Touching the Sun
Ken Tapping, June 13, 2017
NASA recently announced its intention to send a spacecraft far closer to the Sun than we have ever achieved before. It is intended to pass within 6 million kilometres of the solar surface, much closer than the planet Mercury, the planet nearest the Sun, orbiting at a distance of about 50 million kilometres. The levels of heat and radiation the spacecraft will experience will be about 600 times more intense than we experience here on Earth. It will be protected by a carbon-fibre composite radiation shield. Even so it will have to survive temperatures between 1500 and 2000 degrees Celsius. The other problem is the amount of energy required to get the spacecraft close to the Sun. To put the probe into a trajectory taking it that close to the Sun the launcher will need to cancel out most of the speed at which the Earth and newly launched spacecraft are orbiting the Sun, which is 30km/s. To reach the International Space Station we only need a speed capability of about 8km/s. With all these technical challenges, why would we want so much to carry out this mission?
There are two reasons. Firstly the Sun is the only star close enough for easy study. Understanding other stars starts with understanding the Sun, and we are still a long way from that. For example, how can the Sun’s atmosphere have a temperature of a million degrees when the surface of the Sun, providing the heat, has a temperature of 6000 C? It is like putting a poker in the fire and having the part in the fire get red hot, but the handle, not in the fire, becoming white hot. There is some process going on that we know nothing about. Our hope is that actually going there and making measurements on the spot will help find out what.
Secondly, things happening in the solar corona can have huge effects on us - solar flares, explosions caused by overstressed magnetic fields in the corona - release millions of hydrogen bombs’ worth of energy and produce bursts of X-rays and beams of high-energy particles which can damage or destroy satellites, endanger astronauts, be a hazard for passengers on high-altitude flights, especially those on polar routes, and cause radio communication blackouts. There are big, magnetic loops in the solar corona, loaded with trapped, very hot gas. These can destabilize and catapult off into space at thousands of kilometres a second: solar tornadoes in the solar wind. If one of those hits the Earth we get magnetic storms. These can cause damage or failures of infrastructure, such as power outages, enhanced pipeline corrosion and problems with communication networks.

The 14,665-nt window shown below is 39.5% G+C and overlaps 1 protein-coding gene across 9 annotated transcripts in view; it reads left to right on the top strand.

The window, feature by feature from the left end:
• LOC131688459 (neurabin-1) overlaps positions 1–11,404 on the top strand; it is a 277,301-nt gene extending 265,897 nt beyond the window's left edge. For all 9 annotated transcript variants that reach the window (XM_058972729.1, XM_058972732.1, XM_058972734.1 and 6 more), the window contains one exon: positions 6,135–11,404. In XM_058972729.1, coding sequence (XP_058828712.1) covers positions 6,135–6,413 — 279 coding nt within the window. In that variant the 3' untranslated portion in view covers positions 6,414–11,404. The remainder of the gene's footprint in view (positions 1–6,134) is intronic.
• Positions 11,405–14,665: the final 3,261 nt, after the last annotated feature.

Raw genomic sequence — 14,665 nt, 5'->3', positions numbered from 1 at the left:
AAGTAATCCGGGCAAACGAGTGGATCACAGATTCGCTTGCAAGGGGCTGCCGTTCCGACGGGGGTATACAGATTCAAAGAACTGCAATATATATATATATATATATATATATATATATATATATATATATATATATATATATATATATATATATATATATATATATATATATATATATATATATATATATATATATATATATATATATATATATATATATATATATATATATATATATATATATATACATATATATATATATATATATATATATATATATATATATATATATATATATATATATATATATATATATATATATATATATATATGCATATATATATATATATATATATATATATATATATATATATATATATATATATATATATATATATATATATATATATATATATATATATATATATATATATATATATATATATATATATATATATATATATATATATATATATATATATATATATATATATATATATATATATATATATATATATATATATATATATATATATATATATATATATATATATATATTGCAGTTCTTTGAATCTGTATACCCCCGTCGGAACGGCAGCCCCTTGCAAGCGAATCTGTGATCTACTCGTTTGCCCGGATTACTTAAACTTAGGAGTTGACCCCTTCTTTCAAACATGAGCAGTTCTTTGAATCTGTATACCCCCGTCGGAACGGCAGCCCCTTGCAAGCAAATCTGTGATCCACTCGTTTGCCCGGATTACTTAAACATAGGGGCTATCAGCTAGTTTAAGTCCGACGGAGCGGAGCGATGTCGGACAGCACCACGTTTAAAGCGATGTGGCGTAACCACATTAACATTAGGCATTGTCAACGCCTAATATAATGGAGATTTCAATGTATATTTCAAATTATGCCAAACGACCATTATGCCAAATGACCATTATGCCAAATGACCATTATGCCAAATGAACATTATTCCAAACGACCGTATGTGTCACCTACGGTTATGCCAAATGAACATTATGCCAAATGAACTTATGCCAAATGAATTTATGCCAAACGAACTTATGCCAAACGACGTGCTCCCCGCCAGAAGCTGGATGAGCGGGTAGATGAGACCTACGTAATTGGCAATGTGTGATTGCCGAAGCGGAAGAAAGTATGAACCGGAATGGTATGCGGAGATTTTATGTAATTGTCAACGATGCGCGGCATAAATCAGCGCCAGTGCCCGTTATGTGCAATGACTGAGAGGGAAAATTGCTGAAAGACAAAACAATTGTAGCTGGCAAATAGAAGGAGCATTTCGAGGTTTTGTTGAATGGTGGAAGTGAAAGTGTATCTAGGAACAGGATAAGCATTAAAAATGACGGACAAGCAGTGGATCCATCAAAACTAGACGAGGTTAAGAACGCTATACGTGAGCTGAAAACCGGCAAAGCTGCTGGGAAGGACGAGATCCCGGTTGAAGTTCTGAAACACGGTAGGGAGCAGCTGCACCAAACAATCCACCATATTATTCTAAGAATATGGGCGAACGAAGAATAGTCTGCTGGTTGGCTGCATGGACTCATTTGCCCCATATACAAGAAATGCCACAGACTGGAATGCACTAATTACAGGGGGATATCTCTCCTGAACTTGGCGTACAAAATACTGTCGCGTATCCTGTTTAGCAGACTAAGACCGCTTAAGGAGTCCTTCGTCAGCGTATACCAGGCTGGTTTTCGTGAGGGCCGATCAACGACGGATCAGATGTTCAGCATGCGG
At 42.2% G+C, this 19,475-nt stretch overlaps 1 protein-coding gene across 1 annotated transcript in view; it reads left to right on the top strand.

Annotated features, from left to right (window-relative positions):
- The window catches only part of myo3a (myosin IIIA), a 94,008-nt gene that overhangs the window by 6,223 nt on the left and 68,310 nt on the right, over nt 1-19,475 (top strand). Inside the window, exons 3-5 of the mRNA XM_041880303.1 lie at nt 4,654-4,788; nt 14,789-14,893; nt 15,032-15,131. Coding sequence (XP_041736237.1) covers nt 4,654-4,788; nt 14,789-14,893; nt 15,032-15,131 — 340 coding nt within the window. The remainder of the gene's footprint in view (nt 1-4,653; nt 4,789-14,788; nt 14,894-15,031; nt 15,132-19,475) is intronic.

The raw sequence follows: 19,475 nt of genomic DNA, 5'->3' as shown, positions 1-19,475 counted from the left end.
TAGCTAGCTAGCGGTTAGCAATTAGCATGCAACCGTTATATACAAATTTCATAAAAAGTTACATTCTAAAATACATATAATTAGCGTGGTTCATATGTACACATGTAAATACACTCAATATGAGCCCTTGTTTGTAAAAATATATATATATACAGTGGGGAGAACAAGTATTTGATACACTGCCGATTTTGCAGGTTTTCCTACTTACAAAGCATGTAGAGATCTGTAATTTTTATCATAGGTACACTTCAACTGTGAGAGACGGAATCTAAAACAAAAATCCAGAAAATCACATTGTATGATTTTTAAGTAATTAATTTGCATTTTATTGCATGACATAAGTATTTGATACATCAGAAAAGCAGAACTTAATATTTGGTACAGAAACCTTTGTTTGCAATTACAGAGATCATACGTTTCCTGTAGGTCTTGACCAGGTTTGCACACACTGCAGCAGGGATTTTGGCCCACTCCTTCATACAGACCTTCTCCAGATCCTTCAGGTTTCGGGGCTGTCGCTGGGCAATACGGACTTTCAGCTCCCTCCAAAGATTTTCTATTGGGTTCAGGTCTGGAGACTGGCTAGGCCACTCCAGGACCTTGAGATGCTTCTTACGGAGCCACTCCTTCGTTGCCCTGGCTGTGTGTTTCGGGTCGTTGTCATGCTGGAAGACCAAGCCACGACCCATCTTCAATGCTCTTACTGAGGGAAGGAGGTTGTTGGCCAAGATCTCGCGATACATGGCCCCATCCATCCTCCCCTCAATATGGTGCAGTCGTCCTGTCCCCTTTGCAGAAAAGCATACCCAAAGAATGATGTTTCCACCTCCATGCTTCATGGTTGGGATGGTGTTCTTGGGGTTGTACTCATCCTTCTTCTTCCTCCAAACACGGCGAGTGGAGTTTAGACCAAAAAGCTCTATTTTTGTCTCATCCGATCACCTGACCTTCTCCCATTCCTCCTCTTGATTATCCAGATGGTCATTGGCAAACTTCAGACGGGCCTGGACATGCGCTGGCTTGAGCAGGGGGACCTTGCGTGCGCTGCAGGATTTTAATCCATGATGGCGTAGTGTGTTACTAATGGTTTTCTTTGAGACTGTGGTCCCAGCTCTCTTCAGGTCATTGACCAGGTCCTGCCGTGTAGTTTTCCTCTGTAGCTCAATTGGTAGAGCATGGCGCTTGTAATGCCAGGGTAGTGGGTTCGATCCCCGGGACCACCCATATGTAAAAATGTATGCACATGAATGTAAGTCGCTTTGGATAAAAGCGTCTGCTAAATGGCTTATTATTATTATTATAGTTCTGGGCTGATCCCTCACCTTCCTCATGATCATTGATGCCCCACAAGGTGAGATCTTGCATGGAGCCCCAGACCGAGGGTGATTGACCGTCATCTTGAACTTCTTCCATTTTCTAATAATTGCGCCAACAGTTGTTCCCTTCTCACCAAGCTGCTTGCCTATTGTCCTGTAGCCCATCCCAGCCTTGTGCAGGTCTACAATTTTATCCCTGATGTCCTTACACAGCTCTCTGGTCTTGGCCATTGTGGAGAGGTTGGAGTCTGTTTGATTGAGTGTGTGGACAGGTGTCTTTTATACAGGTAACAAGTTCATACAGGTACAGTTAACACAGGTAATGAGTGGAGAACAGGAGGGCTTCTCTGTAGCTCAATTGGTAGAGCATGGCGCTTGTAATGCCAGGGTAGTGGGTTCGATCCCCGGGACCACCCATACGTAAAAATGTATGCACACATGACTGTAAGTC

In 1989 a large flare and coronal ejection caused a massive power outage in Quebec and affected other systems in Canada and around the world. The total impact has been estimated to have been in the region of $2 billion. There was a much bigger event back in 1859, which if it had occurred in 1989, would have been a $2 trillion event. Even taking into account all we have learned since 1989, and the technical and operational improvements that have been implemented, our higher dependence on communications infrastructure, especially the Internet, makes us far more vulnerable now than we were back then.
This is why in Canada and other countries we have networks of devices on Earth and in orbit monitoring solar behaviour as part of an international “stethoscope on the Sun”. However monitoring solar X-rays, light and radio waves produced by processes in the solar corona is not the same as looking at those processes directly. We might be correctly interpreting what our monitoring programmes are telling us, or we might not: probably something in between. That is why we really need to go there for a closer look.
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